Using the wording in the will to support your case
Even if the Will is valid, there may be other reasons why the effect of a Will may be argued about. The Claims may be:
- To dispute any pre-existing contracts that were made by the deceased, if they affect the value of the assets in the Estate.
- To show that the wording of the Will, combined with other information, may change the way certain assets must be distributed, even though the wording seems, on the face of it, to say something else.
- Take action against the Executor or Administrator of the deceased person’s estate for negligence in the way they have handled the financial affairs of the Estate, or to claim that the Executor has failed to finalise the Estate within a reasonable time.
- That there has been a failure by the Executor or Administrator to provide adequate information to the beneficiaries as to the progress of administration of the estate, and the financial details.
Defending a will dispute
The Executors of the estate involved in a Will Contest or Challenge usually consider themselves entirely innocent! People usually agree to act as an Executor without knowing what they need to do, and not even realizing that they can be legally liable to the beneficiaries.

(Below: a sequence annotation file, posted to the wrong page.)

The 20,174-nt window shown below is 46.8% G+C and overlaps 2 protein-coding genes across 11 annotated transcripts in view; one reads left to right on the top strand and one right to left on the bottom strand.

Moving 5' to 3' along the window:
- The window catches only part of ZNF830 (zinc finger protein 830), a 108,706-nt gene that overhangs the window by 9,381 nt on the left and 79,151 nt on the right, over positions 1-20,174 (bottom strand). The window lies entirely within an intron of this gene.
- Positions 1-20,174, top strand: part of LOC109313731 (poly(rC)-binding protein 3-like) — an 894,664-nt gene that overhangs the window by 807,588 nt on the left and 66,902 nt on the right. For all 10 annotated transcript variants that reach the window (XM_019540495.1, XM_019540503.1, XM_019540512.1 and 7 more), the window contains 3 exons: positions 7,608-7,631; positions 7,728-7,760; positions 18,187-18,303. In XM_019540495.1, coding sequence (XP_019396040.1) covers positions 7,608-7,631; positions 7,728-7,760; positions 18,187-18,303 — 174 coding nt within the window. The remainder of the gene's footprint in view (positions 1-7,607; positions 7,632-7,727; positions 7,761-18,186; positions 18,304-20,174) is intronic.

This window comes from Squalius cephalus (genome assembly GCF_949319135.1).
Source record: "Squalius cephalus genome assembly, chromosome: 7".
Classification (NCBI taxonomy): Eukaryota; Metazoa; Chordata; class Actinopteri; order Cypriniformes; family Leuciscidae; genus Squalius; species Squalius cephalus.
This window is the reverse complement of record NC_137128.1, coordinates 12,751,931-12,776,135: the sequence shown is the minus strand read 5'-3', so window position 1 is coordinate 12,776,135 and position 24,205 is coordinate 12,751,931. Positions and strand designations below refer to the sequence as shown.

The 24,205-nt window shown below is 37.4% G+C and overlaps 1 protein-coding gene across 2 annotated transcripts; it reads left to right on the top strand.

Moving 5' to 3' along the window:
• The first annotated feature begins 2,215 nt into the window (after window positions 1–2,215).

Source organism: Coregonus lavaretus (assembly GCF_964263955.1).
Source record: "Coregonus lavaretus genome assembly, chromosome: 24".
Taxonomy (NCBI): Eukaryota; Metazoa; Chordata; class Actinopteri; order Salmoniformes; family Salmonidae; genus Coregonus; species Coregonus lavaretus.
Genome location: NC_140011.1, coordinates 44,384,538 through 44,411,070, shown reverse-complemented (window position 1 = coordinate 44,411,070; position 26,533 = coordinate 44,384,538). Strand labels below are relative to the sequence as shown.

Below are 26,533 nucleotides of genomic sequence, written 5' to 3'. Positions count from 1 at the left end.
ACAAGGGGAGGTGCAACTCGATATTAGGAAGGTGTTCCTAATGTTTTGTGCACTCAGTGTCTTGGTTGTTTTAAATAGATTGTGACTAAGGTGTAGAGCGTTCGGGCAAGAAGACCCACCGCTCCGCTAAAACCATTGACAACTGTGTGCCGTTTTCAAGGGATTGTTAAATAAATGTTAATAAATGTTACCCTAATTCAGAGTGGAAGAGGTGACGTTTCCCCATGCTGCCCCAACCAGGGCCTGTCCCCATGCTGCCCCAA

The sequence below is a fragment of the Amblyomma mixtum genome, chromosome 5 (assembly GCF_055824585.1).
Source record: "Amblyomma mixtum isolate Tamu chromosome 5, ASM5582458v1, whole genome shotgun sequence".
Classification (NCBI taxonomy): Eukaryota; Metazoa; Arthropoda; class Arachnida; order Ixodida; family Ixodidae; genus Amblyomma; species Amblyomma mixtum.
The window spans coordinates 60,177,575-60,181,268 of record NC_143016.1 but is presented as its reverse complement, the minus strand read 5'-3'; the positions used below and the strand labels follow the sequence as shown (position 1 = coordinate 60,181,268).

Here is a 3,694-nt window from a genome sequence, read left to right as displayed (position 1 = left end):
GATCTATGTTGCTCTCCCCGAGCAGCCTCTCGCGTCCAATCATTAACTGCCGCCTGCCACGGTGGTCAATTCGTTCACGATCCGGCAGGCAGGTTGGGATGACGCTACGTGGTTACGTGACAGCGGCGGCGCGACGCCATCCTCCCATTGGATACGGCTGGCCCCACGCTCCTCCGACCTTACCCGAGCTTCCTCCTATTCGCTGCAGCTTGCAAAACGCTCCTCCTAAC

If a claim is made against the estate for an Increased Inheritance, the Executor will need to decide issues such as:
- Is it worthwhile spending the Estate money in defending the claim or is it better to settle.
- How much should be paid out to settle the claim and how will this affect the amount left for the other beneficiaries.
The Executor involved in a Will Dispute should obtain legal advice to help deal with the following:
- Who will bear the legal costs?
- Can the beneficiaries sue for negligence, or claim that the Executor is acting improperly?
- How to properly protect the Estate for the benefit of the beneficiaries, and how to properly deal with the claim.
- As the litigation would hold up the winding of the Estate, is the Executor liable to the beneficiaries?
- Can the beneficiaries take legal action against the Executor if the value of the assets fall?
- What steps must the Executor take to protect the Estate’s assets?
- What other types of legal action might the Claimant take in order to get what they want?
- Can anyone else, apart from the beneficiaries, sue the Executor?
The Executor is also faced with resolving how to interpret the Will. For instance, events that occurred after the Will was signed may end up giving the effect of the Will a totally different interpretation.
As experts in estate litigation, CWPL can help the Executors to interpret the Will and correctly administer the estate, so as to best shield the estate from legal action.
If you are acting as Executor of an estate that may involve legal proceedings, please feel free to contact us for an Initial Review, on the phone, and without any obligation to you whatsoever.
If you are an Executor appointed under a Will, you will usually need a grant of Probate to be able to collect the assets and administer the Will.
If a person has died without making a Will, you will need to arrange Letters of Administration.
We can obtain Probate or Letters of Administration for you in New South Wales and Victoria and can arrange these documents in other states or overseas.